The second qualification is that Cuneo pictures reductionism as existing on a spectrum between nihilism and realism. It may be the case that some reductionisms better satisfy the platitudes regarding some entities than others. The more a reductionist does violence, and revisionism, to our commonsensical, intuitive picture of our view of Ks, then the more antirealist and potentially nihilistic it may be. The less violence, the more of a realist account it is. In this chapter, we will only talk about reductionisms which are robustly antirealist.

Now this this work has been done, we can explain what it means for an entity to ‘irreducibly’ exist. To say that Ks irreducibly exist is to claim, first, that there is a commonsensical conception of Ks, fundamental to which are platitudes that concern the nature of Ks. Second, it is to claim that Ks exist if and only if they satisfy these platitudes. As such, Ks cannot be reduced to facts of a type that fail to satisfy platitudes central to our commonsensical conception of Ks (Ibid: 31).

2 On Common Sense

This concept of reduction presupposes that, with respect to entities of some kinds, there is something like an ‘ordinary’ or ‘commonsensical’ idea of what those entities are like. Cuneo is right to sign-post that this is bound to raise suspicion about his account of reductionism. So we need to do more work. We need to explain how this idea of commonsensical or ordinary ideas about the nature of entities is not problematic.

Two questions arise when trying to introduce this idea of commonsensical ideas: What, after all, could we mean by the claim that there is an ordinary or commonsensical conception of a kind? And what could be meant by the claim that there is an ordinary or commonsensical conception of specifically moral and epistemic features? There are two answers offered up by Cuneo, a less determinate answer, and a more determinate answer.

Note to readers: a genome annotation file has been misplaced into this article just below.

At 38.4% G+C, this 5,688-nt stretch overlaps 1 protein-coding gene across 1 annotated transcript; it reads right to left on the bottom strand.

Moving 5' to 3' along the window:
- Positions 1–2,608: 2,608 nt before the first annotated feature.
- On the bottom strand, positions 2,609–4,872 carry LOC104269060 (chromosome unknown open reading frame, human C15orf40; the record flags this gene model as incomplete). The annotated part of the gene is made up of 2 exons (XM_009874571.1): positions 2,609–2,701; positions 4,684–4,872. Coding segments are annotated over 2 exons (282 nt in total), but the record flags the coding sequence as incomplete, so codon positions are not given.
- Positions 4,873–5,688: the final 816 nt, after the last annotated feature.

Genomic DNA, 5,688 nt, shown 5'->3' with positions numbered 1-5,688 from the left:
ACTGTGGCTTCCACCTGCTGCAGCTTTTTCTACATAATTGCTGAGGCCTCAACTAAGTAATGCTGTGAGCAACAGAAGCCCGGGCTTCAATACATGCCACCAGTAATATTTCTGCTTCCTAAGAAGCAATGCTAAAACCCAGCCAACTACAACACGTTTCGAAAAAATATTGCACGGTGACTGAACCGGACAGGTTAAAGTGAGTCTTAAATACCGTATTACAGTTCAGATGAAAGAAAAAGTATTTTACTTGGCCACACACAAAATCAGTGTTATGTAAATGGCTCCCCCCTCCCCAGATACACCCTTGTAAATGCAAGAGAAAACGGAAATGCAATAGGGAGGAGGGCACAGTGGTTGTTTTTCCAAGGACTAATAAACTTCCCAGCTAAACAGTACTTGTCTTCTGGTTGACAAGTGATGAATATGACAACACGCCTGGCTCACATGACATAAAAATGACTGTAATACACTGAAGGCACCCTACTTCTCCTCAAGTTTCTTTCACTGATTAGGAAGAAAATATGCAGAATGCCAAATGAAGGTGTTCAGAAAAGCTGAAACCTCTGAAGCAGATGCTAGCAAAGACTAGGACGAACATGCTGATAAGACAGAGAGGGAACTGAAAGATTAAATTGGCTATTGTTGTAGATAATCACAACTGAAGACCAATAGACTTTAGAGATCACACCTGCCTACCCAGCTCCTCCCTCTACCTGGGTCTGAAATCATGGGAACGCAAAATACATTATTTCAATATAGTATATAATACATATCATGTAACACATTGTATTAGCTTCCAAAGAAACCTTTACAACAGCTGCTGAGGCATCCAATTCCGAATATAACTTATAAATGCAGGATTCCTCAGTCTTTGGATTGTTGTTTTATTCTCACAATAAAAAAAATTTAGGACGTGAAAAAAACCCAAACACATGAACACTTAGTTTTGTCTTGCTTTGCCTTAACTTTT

The less determinate response to the question is that a commonsensical conception of a moral or epistemic feature refers to a platitude that embodies

the content and objectivity of that feature that are sufficiently entrenched in the beliefs and practices of ordinary folk that moral realists and antirealists ordinarily attempt to accommodate them in their respective theories (Ibid: 32).

A reductionist account of a putatively epistemic or moral feature is then one which claims that the moral or epistemic feature is instantiated, but offers an account of the feature without genuinely honouring these platitudes. The more determinate reply is as follows. Cuneo says it takes its inspiration from an unlikely pair of philosophers—David Lewis and Thomas Reid. The proponent of this reply maintains that there are what we might call ‘commonly conceived kinds’:

Commonly conceived kinds are kinds of which most properly functioning, paradigmatically situated adults (e.g. those who live in social groups) at some time have the concept. Fundamental to our concepts of at least some commonly conceived kinds are various platitudes. For example: Most adults of this sort have the concept of being a coloured thing. And constitutive of our concept of being a coloured thing are platitudes such as ‘(nearly) all objects that we see appear to be coloured’, ‘things don’t usually look the colour they are in the dark’, ‘one usually cannot tell what colour an object is just by touching and smelling it’, and so forth. If a person were not explicitly to believe or take for granted these platitudes in her ordinary activities of judging, questioning, blaming, praising, inquiring, predicting, and so forth, that would be prima facie grounds that the person lacks the concept of being a coloured thing, or suffers from some cognitive malfunction, or occupies (or has occupied) some highly unfavourable epistemic situation (Perhaps, for example, she has been massively deceived about the nature of colours) (Ibid: 33).

What is the point of this more determinate reply? The reply tells us that some putatively moral and epistemic features are commonly conceived kinds. They are the sorts of thing of which most properly functioning, paradigmatically situated adults have the concept. It further claims that fundamental to our concept of certain moral features are platitudes of various sorts. If we discovered a person who did not also share these platitudes in her ordinary activities of judging, questioning, blaming, praising, inquiring, predicting, and so forth, this would be prima facie grounds for believing that this person lacks the concept of that putatively moral or epistemic feature, “or suffers from some cognitive malfunction, or is the victim of some highly unfavourable epistemic situation” (Ibid: 33-34). Cuneo explains further: